HBO's Game of Thrones leaves death and destruction in its wake — and not just in the fictional 'verse. As Mashable reports, an iconic location from the first season has literally collapsed into the sea. The majestic limestone arch that served as a backdrop for Daenerys's wedding to Khal Drogo in the series' early episodes is no longer.
The arch, called the Azure Window or the Dwejra Window, stood on the island of Gozo in Malta, where it was a popular tourist attraction. (And, you know, not a bad setting for a Dothraki wedding.) Its Wikipedia page has already been updated to state that the bridge no longer exists as of March 8, 2017. Reportedly, a heavy storm ultimately led to the landmark's demise.
According to the Times of Malta, authorities were aware that the arch was under duress. In December 2016, the government mandated a €1500 fine for trespassing on the iconic landmark. (A quick YouTube search for the window will bring you plenty of videos of various adrenaline junkies leaping off the arch, which was 92 feet tall. In one video from November 2016, you can see a few dislodged rocks fall off the cliff as the risk-taker leaps into the water.)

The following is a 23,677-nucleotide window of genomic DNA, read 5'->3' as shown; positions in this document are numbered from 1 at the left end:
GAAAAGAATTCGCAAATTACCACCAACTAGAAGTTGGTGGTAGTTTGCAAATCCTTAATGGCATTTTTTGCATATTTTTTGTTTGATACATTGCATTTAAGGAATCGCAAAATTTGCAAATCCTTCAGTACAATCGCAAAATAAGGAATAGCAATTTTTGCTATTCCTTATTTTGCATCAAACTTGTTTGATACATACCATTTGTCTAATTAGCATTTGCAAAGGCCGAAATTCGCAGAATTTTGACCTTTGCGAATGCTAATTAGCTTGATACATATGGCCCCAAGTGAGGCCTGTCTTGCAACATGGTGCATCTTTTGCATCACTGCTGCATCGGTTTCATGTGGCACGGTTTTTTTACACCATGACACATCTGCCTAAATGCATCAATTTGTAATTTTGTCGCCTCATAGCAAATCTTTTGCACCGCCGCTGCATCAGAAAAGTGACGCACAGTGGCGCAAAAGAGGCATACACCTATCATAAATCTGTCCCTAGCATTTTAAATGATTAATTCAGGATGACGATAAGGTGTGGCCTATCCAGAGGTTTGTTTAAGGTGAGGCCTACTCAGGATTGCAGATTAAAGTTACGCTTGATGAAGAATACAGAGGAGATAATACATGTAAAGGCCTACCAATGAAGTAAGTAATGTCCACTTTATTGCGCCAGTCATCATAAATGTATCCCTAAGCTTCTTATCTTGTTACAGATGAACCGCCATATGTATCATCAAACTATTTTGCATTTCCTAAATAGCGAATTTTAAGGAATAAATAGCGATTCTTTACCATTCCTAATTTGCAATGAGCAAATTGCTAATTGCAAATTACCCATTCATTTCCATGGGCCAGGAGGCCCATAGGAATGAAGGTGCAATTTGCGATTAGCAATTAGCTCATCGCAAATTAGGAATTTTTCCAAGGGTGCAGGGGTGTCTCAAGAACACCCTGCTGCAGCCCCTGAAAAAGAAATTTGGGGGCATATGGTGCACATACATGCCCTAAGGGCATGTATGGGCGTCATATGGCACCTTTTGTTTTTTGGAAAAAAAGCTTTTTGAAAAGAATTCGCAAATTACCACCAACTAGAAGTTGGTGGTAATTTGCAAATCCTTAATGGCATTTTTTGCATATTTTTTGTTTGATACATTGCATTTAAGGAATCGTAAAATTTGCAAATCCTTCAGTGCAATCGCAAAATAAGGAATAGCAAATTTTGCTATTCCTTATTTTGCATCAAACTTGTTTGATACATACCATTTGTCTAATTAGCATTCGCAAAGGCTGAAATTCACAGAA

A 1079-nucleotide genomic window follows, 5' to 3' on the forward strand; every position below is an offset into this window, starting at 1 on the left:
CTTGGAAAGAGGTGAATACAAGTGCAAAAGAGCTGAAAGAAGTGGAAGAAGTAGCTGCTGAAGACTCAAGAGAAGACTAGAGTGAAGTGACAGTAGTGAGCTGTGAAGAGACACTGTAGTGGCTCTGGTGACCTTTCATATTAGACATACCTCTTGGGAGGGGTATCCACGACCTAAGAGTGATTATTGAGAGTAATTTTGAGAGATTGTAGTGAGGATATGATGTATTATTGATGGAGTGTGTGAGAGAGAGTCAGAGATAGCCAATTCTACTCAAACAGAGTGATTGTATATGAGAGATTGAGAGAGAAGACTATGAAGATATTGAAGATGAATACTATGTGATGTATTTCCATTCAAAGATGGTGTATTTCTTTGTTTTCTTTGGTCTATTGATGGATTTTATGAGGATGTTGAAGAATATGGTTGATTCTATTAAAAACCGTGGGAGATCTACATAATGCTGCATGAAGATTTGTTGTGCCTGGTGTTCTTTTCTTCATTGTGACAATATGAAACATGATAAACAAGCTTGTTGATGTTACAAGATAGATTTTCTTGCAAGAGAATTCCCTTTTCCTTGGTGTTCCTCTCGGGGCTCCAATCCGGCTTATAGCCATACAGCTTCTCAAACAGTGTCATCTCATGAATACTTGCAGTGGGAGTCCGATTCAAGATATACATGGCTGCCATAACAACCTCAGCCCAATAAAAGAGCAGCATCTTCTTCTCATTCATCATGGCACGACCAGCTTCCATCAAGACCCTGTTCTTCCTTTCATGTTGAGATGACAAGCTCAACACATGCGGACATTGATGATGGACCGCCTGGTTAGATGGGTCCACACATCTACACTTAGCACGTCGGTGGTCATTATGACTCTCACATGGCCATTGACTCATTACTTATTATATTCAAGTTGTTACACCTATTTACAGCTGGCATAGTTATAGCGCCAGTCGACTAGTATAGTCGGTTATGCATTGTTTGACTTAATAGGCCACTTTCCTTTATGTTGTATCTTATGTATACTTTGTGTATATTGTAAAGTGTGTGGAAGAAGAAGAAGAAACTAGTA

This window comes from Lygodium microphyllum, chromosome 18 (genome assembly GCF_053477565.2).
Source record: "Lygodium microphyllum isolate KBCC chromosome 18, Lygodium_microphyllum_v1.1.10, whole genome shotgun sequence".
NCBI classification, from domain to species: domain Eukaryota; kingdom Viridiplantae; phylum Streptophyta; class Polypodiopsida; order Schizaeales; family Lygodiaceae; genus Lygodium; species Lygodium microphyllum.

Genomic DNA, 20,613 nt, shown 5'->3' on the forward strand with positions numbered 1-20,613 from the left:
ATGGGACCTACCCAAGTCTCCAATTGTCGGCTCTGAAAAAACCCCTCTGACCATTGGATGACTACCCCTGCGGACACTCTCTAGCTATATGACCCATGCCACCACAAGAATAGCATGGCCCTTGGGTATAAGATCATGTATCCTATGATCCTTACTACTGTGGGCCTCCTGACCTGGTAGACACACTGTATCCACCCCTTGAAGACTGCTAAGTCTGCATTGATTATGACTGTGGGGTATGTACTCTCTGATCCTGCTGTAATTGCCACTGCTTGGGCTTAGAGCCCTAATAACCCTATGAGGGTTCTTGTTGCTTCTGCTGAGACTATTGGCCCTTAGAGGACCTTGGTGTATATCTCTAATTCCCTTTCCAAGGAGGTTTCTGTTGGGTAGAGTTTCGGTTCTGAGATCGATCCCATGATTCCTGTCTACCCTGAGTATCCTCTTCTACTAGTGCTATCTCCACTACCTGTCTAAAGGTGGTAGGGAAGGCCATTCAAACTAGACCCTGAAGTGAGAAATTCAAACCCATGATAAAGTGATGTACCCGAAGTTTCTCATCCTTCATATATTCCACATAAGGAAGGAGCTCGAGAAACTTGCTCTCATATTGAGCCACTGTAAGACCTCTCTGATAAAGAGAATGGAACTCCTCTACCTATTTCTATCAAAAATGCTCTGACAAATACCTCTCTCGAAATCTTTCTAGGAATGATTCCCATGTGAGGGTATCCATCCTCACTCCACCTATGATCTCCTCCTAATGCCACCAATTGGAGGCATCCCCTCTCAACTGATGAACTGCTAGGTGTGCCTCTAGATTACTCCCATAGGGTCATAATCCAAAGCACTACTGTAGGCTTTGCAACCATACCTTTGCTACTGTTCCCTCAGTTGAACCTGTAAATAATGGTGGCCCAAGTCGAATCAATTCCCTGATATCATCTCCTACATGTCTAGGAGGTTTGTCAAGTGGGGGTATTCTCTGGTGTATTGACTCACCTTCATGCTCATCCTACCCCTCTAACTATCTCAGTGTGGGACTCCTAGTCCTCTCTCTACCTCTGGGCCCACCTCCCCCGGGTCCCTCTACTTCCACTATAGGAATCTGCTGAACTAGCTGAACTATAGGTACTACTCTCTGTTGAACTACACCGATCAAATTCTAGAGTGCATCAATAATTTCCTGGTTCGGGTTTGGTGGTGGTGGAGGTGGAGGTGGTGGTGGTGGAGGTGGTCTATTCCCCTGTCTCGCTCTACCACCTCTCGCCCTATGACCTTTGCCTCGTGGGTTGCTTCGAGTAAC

"Reports commissioned over the years indicated that this landmark would be hard hit by unavoidable natural corrosion. That sad day arrived," Malta's Prime Minister Joseph Muscat wrote on Twitter.
This is what the site looks like today.
Muscat is using the arch's demise to promote environmental conservation.
In a statement on Twitter, the Prime Minister wrote, "
#Malta government will launch a national and international consultation initiative on the future of #AzureWindow site at Dwejra #Gozo."
For Game of Thrones, this means little to nothing — it's not likely they're going to need to shoot pickups anytime soon at the arch — but for the world, it's a significant loss. This arch, the location for many a moonlit Instagram, is lost to the sea. If we don't take preventative measures, we could lose more landmarks. All men must die, but not all beautiful landmarks must collapse.